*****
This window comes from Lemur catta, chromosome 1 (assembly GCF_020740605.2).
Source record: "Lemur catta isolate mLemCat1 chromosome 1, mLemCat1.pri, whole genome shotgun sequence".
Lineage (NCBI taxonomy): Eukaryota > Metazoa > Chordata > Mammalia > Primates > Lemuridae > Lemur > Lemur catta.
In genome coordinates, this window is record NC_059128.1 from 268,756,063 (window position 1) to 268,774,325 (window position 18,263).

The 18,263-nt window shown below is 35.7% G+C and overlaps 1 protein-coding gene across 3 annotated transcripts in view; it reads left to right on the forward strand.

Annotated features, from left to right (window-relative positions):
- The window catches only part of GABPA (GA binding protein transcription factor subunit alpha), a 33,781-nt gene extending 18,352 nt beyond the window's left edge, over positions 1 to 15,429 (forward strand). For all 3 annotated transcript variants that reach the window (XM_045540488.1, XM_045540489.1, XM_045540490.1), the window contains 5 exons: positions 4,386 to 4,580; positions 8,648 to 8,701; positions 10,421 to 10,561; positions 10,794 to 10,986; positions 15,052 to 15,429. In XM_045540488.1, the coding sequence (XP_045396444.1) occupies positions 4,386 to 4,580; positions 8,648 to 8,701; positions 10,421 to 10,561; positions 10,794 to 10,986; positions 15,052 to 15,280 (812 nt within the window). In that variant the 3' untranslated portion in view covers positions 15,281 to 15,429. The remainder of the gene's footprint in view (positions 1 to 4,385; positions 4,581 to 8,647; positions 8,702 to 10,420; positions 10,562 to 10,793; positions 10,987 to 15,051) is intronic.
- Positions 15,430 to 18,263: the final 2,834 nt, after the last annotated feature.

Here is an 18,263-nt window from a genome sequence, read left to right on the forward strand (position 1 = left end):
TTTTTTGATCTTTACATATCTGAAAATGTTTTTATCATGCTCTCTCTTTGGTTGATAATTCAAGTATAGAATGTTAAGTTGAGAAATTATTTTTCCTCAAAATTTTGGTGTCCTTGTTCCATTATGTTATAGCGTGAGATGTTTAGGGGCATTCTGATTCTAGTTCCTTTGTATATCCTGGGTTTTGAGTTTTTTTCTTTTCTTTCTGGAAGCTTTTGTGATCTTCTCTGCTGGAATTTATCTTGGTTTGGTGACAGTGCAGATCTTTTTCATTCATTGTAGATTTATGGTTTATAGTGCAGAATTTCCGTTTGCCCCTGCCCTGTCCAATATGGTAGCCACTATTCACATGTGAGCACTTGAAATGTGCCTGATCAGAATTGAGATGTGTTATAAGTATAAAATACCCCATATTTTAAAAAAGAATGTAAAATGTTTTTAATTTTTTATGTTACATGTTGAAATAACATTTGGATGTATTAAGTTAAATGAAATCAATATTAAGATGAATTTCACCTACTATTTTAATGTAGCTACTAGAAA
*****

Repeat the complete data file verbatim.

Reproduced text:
This window comes from Lemur catta, chromosome 1 (assembly GCF_020740605.2).
Source record: "Lemur catta isolate mLemCat1 chromosome 1, mLemCat1.pri, whole genome shotgun sequence".
Lineage (NCBI taxonomy): Eukaryota > Metazoa > Chordata > Mammalia > Primates > Lemuridae > Lemur > Lemur catta.
In genome coordinates, this window is record NC_059128.1 from 268,756,063 (window position 1) to 268,774,325 (window position 18,263).

The 18,263-nt window shown below is 35.7% G+C and overlaps 1 protein-coding gene across 3 annotated transcripts in view; it reads left to right on the forward strand.

Annotated features, from left to right (window-relative positions):
- The window catches only part of GABPA (GA binding protein transcription factor subunit alpha), a 33,781-nt gene extending 18,352 nt beyond the window's left edge, over positions 1 to 15,429 (forward strand). For all 3 annotated transcript variants that reach the window (XM_045540488.1, XM_045540489.1, XM_045540490.1), the window contains 5 exons: positions 4,386 to 4,580; positions 8,648 to 8,701; positions 10,421 to 10,561; positions 10,794 to 10,986; positions 15,052 to 15,429. In XM_045540488.1, the coding sequence (XP_045396444.1) occupies positions 4,386 to 4,580; positions 8,648 to 8,701; positions 10,421 to 10,561; positions 10,794 to 10,986; positions 15,052 to 15,280 (812 nt within the window). In that variant the 3' untranslated portion in view covers positions 15,281 to 15,429. The remainder of the gene's footprint in view (positions 1 to 4,385; positions 4,581 to 8,647; positions 8,702 to 10,420; positions 10,562 to 10,793; positions 10,987 to 15,051) is intronic.
- Positions 15,430 to 18,263: the final 2,834 nt, after the last annotated feature.

Here is an 18,263-nt window from a genome sequence, read left to right on the forward strand (position 1 = left end):
TTTTTTGATCTTTACATATCTGAAAATGTTTTTATCATGCTCTCTCTTTGGTTGATAATTCAAGTATAGAATGTTAAGTTGAGAAATTATTTTTCCTCAAAATTTTGGTGTCCTTGTTCCATTATGTTATAGCGTGAGATGTTTAGGGGCATTCTGATTCTAGTTCCTTTGTATATCCTGGGTTTTGAGTTTTTTTCTTTTCTTTCTGGAAGCTTTTGTGATCTTCTCTGCTGGAATTTATCTTGGTTTGGTGACAGTGCAGATCTTTTTCATTCATTGTAGATTTATGGTTTATAGTGCAGAATTTCCGTTTGCCCCTGCCCTGTCCAATATGGTAGCCACTATTCACATGTGAGCACTTGAAATGTGCCTGATCAGAATTGAGATGTGTTATAAGTATAAAATACCCCATATTTTAAAAAAGAATGTAAAATGTTTTTAATTTTTTATGTTACATGTTGAAATAACATTTGGATGTATTAAGTTAAATGAAATCAATATTAAGATGAATTTCACCTACTATTTTAATGTAGCTACTAGAAA